Fun for kids: make a box like Cornell

Published 1 September 2015

We invited families to create their own shadow boxes inspired by the work of Cornell. Here’s how to do it…

  • In his own practice, artist educator Andy Malone works with found objects to create stories in matchboxes. Remind you of anyone? Malone recently led a Cornell-inspired Family Studio using retro stamps, driftwood, paper cuttings, maps and more to fashion box creations like those of the American master – who made modest, glass-fronted cases filled with poetic assemblages of tiny items collected during his explorations around New York City. Here’s how to create your own boxed treasures with your family at home…

    • Cornell family studio: box

      1. So, get a box...

      You can create your own Cornell-inspired treasure box at home. It’s a fun and simple challenge if you have a shoebox or an old picture frame (or any other box with a transparent lid) lying around at home. An A6 or A5-size box is ideal – though you can use square boxes, too.

    • Cornell family studio: papers

      2. Choose a background

      To create the background for your treasure box, you could use a piece of patterned wrapping paper, an old map, or a page from a magazine.

    • Cornell family studio: materials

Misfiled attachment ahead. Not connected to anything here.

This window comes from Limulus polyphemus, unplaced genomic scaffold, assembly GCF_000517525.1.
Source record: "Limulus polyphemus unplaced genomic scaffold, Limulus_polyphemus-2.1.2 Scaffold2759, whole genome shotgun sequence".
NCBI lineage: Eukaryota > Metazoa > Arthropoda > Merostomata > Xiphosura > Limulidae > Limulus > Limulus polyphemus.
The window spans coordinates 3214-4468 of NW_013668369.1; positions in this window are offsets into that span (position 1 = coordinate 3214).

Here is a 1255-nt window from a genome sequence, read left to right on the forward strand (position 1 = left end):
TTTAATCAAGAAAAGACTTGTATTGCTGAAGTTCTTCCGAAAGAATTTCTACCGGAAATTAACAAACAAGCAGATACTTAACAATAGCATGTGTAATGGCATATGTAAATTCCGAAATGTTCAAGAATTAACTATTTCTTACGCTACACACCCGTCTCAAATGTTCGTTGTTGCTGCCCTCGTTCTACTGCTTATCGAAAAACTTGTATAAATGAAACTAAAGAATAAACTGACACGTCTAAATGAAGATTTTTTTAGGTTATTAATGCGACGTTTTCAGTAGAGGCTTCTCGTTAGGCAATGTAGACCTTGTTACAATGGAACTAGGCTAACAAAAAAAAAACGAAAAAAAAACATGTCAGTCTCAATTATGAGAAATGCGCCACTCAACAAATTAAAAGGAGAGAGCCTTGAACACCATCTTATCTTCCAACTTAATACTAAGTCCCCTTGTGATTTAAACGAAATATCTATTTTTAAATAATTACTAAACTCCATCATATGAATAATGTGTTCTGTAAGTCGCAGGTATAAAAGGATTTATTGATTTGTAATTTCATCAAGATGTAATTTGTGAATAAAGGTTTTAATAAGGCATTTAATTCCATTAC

3. Gather items to tell your story

      Now it’s time to create your own personal story. Gather small objects that mean or symbolize something to you. Cornell filled his shadow boxes with feathers, pipes, shells and marbles. You could include things like passport photos, puzzle pieces, scrabble letters, old stamps, photos, or clippings from magazines and newspapers.

    • Cornell family studio: a finished shadow box

      4. Consider your tools

      You will need glue and scissors or a craft knife to cut out fine details. To raise things up in the box to create a sense of depth, use a layer of cardboard underneath the image or objects. To hang objects from the top of the box, use wire or string.

    • Cornell family studio: three finished shadow boxes

      5. Arrange and secure your items

      Arrange your objects and images in an interesting and quirky way. Take a look at Cornell’s shadow boxes, which often told stories or captured the feel of a distant time or a faraway place.

    • Joseph Cornell, A Parrot for Juan Gris

      Joseph Cornell, A Parrot for Juan Gris, 1953-54.

      Box construction. 45.1 x 31 x 11.7 cm. The Collection of Robert Lehrman, courtesy of Aimee and Robert Lehrman Photo The Robert Lehrman Art Trust, courtesy of Aimee and Robert Lehrman. Photography: Quicksilver Photographers, LLC. © The Joseph and Robert Cornell Memorial Foundation/VAGA, NY/DACS, London 2015.

      You're done!

      Here’s Cornell’s version. How did yours go? Tweet us a picture @royalacademy with #JosephCornell.

  • Find out about the next Family Studio event, ‘Building Stories’, where we will explore the beauty of architecture. On Sunday 20 September.

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